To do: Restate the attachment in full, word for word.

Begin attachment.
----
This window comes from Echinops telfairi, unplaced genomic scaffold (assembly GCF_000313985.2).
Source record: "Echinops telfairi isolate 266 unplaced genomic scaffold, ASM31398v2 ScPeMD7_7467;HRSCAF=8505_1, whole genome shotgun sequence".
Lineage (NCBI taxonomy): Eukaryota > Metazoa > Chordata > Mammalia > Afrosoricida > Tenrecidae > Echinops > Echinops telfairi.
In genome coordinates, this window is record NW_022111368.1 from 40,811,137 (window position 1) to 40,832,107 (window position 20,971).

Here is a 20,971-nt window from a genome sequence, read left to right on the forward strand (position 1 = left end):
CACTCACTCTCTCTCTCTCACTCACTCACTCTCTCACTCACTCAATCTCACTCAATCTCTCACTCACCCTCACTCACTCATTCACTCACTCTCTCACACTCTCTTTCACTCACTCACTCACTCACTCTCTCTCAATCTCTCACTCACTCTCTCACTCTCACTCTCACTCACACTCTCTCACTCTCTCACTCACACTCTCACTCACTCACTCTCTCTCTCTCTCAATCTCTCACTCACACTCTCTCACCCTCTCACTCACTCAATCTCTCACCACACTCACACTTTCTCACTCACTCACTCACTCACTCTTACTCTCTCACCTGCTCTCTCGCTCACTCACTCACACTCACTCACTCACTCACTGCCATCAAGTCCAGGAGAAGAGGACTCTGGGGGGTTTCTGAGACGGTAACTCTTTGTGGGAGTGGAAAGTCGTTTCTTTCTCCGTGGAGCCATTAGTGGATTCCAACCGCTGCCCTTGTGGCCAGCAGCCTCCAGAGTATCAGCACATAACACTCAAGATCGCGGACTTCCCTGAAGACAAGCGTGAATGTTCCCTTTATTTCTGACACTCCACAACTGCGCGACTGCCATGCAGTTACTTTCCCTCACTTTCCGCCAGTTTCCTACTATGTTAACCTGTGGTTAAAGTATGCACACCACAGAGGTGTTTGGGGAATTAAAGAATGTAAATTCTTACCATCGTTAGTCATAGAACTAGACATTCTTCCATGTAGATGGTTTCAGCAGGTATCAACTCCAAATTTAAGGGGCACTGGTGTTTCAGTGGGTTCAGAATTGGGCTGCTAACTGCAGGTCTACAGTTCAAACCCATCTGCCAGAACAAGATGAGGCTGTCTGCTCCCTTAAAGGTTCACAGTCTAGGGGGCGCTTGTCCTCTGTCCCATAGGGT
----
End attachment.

This window comes from Echinops telfairi, unplaced genomic scaffold (assembly GCF_000313985.2).
Source record: "Echinops telfairi isolate 266 unplaced genomic scaffold, ASM31398v2 ScPeMD7_7467;HRSCAF=8505_1, whole genome shotgun sequence".
Lineage (NCBI taxonomy): Eukaryota > Metazoa > Chordata > Mammalia > Afrosoricida > Tenrecidae > Echinops > Echinops telfairi.
In genome coordinates, this window is record NW_022111368.1 from 40,811,137 (window position 1) to 40,832,107 (window position 20,971).

Here is a 20,971-nt window from a genome sequence, read left to right on the forward strand (position 1 = left end):
CACTCACTCTCTCTCTCTCACTCACTCACTCTCTCACTCACTCAATCTCACTCAATCTCTCACTCACCCTCACTCACTCATTCACTCACTCTCTCACACTCTCTTTCACTCACTCACTCACTCACTCTCTCTCAATCTCTCACTCACTCTCTCACTCTCACTCTCACTCACACTCTCTCACTCTCTCACTCACACTCTCACTCACTCACTCTCTCTCTCTCTCAATCTCTCACTCACACTCTCTCACCCTCTCACTCACTCAATCTCTCACCACACTCACACTTTCTCACTCACTCACTCACTCACTCTTACTCTCTCACCTGCTCTCTCGCTCACTCACTCACACTCACTCACTCACTCACTGCCATCAAGTCCAGGAGAAGAGGACTCTGGGGGGTTTCTGAGACGGTAACTCTTTGTGGGAGTGGAAAGTCGTTTCTTTCTCCGTGGAGCCATTAGTGGATTCCAACCGCTGCCCTTGTGGCCAGCAGCCTCCAGAGTATCAGCACATAACACTCAAGATCGCGGACTTCCCTGAAGACAAGCGTGAATGTTCCCTTTATTTCTGACACTCCACAACTGCGCGACTGCCATGCAGTTACTTTCCCTCACTTTCCGCCAGTTTCCTACTATGTTAACCTGTGGTTAAAGTATGCACACCACAGAGGTGTTTGGGGAATTAAAGAATGTAAATTCTTACCATCGTTAGTCATAGAACTAGACATTCTTCCATGTAGATGGTTTCAGCAGGTATCAACTCCAAATTTAAGGGGCACTGGTGTTTCAGTGGGTTCAGAATTGGGCTGCTAACTGCAGGTCTACAGTTCAAACCCATCTGCCAGAACAAGATGAGGCTGTCTGCTCCCTTAAAGGTTCACAGTCTAGGGGGCGCTTGTCCTCTGTCCCATAGGGT